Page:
It's popular in conservative circles to quip, "We fought a war on poverty and poverty won."
Except it didn't. Yes, poverty rates are still way too high, especially for kids and minorities, but when we fought, we made significant progress against the enemy: economic deprivation amidst plenty. And when we ceded the field, the enemy advanced.
These important issues will be the subject of a conference hosted by the Center on Budget and Policy Priorities along with Demos, the Georgetown Center on Poverty, Inequality and Public Policy and the American Prospect. The goal is to examine poverty, the economic and demographic conditions that raise or lower it, and the policies designed to fight it in the United States since Michael Harrington's 1962 path breaking book, The Other America.
It has been fifty years since Harrington's exposé shed light on a side of America that many people didn't know existed. A world where babies died from malnourishment, seniors faced destitution when they were no longer able to work, and millions of families lived in substandard housing- often without indoor plumbing and running water.
In 1964 President Lyndon Johnson announced an "unconditional war on poverty in America." The reforms that followed in the coming years including the creation of Medicare and Medicaid, stronger food stamp and Aid to Families with Dependent Children (AFDC), or welfare, programs, and enormous improvements in education including the creation of the Head Start program, helped to expand opportunity and reduce poverty -- under the official poverty measure, which only counts cash income -- by half between 1959 and 1973.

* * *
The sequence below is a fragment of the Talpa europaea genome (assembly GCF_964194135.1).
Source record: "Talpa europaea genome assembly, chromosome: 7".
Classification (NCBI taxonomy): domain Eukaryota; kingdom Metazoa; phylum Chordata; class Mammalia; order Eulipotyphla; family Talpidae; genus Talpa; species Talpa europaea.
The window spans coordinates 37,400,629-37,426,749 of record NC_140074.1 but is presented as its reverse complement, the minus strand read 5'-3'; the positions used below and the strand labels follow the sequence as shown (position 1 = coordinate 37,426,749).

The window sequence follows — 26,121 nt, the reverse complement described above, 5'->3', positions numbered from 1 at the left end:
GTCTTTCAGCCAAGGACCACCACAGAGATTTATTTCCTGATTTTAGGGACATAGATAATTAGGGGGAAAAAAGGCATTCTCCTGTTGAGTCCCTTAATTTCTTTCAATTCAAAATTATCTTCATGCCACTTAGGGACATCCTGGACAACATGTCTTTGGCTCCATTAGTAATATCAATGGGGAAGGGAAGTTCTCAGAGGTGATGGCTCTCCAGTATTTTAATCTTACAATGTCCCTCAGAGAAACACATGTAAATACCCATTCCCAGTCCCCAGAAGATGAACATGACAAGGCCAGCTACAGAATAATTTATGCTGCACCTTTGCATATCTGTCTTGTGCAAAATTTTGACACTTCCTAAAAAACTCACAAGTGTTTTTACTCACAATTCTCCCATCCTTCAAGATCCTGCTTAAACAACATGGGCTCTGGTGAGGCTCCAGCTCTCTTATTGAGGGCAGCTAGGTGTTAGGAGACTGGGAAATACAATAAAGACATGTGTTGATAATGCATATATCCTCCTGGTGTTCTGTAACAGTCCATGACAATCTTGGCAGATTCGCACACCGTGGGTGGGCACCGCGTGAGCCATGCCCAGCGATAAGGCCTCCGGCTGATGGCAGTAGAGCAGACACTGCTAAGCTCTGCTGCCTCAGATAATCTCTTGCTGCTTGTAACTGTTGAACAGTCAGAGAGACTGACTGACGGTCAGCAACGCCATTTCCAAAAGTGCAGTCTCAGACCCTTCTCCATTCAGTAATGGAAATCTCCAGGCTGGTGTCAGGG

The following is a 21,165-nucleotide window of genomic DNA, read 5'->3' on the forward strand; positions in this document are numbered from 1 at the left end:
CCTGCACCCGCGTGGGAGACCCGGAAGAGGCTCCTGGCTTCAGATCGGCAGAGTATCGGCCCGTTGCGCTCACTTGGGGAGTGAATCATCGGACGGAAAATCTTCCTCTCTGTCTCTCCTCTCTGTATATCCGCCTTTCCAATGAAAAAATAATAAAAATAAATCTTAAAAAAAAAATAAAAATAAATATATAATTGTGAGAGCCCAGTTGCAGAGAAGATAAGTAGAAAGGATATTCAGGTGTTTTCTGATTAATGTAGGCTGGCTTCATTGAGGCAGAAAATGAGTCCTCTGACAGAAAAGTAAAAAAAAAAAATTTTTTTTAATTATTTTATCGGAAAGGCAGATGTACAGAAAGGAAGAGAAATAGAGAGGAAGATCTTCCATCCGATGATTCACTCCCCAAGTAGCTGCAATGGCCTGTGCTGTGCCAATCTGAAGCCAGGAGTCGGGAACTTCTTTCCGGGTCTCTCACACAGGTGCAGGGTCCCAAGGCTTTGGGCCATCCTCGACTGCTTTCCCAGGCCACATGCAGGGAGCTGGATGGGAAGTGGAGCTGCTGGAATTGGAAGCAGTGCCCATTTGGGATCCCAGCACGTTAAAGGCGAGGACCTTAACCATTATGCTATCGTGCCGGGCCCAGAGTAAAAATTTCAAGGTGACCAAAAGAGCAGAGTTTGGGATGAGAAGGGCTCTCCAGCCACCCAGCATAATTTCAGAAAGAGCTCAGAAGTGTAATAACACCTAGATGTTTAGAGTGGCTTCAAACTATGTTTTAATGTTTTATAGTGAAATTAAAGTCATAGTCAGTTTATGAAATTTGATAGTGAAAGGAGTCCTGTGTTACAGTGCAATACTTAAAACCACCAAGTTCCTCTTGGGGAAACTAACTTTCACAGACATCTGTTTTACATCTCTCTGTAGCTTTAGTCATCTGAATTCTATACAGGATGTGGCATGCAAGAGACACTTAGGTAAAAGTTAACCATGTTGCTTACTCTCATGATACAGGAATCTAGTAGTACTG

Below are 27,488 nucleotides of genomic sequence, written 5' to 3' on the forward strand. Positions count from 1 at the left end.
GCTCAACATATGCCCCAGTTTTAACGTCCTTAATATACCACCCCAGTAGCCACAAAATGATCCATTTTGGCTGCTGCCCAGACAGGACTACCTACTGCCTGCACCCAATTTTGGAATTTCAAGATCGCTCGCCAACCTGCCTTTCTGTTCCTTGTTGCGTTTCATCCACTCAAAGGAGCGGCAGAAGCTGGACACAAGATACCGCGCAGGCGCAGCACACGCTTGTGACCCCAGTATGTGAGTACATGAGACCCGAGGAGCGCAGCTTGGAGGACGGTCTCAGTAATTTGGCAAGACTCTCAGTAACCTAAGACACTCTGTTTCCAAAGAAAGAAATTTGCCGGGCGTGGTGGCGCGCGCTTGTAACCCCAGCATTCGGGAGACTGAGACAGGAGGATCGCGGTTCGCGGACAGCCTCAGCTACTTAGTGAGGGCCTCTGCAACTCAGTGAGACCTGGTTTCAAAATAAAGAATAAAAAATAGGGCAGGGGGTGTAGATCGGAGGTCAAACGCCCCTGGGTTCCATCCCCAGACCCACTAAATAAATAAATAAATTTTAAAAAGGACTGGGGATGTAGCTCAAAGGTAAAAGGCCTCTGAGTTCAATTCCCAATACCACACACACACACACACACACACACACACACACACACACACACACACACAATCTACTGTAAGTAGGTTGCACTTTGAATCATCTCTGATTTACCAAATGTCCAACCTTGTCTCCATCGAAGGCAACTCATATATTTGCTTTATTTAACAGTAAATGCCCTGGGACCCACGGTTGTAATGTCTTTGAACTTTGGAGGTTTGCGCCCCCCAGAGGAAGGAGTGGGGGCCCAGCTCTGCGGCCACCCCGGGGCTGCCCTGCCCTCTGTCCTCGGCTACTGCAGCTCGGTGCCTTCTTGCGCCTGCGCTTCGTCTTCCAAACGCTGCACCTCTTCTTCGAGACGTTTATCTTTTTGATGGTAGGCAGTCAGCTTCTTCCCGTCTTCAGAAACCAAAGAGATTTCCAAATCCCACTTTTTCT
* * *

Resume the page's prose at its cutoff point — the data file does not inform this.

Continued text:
Here's one piece of simple evidence clearly revealing that the "we lost" quip is flat out wrong. It's the time series of poverty rates of the elderly population (65+) from 1959 through 2010 (the Census Bureau has a data point for 1959--35.2%-and is then missing data until 1966, when the rate was 28.5%; I plugged in a linear interpolation between those years). When we undertook to use social policy, largely through increased Social Security benefits, to bring down elderly poverty, we kicked poverty's butt, from more than 35% in 1935 down to 15% in 1974, and settling into a 10% rate by the mid-1990s.
We can certainly have good arguments about whether even a 10% elderly poverty rate in the US should be acceptable. But it's a whole lot better than 35%.
Source: Census Bureau; * Data for 1960-1965 interpolated as explained in text.
Tomorrow, my colleagues at CBPP, Robert Greenstein and LaDonna Pavetti, will join panelists from across the political spectrum to discuss the efforts we have taken over the past fifty years to reduce poverty, what we need to do to further hammer away at it, and what the face of poverty looks like in the 21st Century.
And you can watch the webcast, beginning at 9AM tomorrow here!
These days, too much of what passes for poverty policy are discussions of which safety net programs to cut. Well, fifty years after The Other America, it makes sense to step back and reflect on how far we've come, how effective our efforts have been, and how much further we have to go.
This post originally appeared at Jared Bernstein's On The Economy blog.
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